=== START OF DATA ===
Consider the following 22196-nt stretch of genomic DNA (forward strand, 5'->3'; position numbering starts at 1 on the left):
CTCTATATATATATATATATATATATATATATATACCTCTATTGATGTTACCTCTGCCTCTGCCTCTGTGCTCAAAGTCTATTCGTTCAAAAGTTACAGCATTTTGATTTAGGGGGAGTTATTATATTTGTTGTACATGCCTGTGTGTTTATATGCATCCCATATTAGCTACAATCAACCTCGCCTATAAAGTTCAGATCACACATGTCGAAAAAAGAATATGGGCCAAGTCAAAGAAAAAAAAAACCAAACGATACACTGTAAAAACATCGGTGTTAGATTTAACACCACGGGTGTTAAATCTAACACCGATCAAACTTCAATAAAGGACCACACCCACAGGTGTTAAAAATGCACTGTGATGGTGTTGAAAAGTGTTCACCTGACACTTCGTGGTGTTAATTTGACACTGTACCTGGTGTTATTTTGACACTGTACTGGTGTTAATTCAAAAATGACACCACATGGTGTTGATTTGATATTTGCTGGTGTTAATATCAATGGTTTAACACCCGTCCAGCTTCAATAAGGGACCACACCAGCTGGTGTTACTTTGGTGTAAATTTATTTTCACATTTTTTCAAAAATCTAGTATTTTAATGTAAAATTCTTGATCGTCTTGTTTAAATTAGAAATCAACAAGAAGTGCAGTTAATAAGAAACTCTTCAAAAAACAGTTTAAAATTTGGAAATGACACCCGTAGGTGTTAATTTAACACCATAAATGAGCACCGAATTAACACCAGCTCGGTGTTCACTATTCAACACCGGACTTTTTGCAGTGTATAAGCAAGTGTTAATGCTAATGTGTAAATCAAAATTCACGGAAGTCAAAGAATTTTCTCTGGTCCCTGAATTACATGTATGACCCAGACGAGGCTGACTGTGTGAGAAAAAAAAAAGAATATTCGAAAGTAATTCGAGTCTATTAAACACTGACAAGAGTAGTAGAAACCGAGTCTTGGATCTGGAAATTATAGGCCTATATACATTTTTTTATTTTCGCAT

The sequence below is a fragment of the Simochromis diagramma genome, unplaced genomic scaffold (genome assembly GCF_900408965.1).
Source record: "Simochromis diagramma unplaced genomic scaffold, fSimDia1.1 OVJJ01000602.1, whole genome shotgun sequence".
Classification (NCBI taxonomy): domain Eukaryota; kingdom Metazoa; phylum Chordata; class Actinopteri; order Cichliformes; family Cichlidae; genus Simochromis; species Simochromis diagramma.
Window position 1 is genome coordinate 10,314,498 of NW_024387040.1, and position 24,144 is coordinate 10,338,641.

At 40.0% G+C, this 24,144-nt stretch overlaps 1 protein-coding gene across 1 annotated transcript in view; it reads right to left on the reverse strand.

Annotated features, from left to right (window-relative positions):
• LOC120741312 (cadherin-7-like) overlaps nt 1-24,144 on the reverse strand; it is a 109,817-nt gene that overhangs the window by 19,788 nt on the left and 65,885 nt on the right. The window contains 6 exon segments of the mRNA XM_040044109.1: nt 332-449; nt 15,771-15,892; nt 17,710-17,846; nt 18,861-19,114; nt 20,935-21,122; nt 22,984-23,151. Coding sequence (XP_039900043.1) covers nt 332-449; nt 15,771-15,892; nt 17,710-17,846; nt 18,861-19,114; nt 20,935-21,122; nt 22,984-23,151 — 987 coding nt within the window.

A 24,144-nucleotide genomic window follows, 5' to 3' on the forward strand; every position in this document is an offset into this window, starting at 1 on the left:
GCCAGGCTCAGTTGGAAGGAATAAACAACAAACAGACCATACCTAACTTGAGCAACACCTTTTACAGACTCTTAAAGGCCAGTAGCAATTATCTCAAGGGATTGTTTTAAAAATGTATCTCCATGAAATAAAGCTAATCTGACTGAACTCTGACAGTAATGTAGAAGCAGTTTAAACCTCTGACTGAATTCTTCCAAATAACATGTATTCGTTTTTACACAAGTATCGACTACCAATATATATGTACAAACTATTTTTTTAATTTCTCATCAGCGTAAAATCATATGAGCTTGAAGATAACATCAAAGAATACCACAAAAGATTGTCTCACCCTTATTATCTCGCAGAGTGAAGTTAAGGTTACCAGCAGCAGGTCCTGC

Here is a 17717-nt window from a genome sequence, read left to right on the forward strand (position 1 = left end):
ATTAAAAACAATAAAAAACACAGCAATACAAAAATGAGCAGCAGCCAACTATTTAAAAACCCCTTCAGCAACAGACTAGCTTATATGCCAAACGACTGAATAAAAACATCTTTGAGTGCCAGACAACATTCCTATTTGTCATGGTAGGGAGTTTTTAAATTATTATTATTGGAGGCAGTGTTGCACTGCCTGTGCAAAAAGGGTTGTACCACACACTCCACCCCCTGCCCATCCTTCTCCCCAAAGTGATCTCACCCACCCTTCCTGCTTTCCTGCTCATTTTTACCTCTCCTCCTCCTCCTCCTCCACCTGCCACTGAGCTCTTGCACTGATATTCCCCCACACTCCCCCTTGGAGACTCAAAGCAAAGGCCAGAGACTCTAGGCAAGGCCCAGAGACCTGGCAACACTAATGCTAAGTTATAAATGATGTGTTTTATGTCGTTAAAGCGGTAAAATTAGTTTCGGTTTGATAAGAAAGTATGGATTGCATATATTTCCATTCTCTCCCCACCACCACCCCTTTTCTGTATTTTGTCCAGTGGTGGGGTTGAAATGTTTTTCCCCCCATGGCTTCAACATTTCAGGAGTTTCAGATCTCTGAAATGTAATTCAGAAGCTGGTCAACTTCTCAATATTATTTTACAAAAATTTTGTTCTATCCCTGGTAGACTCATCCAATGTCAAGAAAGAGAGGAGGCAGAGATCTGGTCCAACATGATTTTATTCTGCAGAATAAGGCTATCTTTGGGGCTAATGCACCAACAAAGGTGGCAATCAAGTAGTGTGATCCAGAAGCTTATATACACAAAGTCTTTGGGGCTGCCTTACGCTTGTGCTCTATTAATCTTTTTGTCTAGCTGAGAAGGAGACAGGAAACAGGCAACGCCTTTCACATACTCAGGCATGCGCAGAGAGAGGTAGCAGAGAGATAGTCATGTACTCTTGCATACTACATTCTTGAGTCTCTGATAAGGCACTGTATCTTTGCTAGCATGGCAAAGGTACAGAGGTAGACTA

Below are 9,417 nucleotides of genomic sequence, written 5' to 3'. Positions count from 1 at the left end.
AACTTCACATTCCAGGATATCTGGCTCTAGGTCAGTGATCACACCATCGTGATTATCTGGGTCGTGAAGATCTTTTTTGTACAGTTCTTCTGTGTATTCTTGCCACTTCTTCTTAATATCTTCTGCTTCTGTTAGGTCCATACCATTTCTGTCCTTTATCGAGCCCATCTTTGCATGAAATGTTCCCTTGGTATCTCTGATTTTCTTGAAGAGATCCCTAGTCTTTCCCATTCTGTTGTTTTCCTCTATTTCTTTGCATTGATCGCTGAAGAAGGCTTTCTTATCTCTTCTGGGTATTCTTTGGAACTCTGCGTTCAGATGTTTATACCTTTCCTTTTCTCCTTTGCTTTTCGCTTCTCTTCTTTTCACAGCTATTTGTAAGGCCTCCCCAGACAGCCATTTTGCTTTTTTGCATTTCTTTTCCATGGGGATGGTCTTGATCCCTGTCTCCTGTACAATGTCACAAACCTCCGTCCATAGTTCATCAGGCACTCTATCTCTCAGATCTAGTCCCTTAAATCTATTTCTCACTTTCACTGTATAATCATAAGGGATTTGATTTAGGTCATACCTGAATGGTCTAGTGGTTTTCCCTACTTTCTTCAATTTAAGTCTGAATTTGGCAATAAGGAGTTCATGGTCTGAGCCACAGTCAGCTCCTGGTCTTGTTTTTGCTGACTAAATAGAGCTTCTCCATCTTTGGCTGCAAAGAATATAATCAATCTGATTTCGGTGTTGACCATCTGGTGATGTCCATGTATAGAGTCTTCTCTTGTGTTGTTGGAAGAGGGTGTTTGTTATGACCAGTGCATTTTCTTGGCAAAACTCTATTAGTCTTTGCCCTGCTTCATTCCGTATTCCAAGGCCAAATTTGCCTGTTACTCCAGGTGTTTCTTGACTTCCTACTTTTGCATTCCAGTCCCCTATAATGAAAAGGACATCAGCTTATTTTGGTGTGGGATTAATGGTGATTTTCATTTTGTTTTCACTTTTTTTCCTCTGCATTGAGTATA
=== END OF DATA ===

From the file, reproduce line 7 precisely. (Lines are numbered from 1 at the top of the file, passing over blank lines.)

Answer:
At 40.0% G+C, this 24,144-nt stretch overlaps 1 protein-coding gene across 1 annotated transcript in view; it reads right to left on the reverse strand.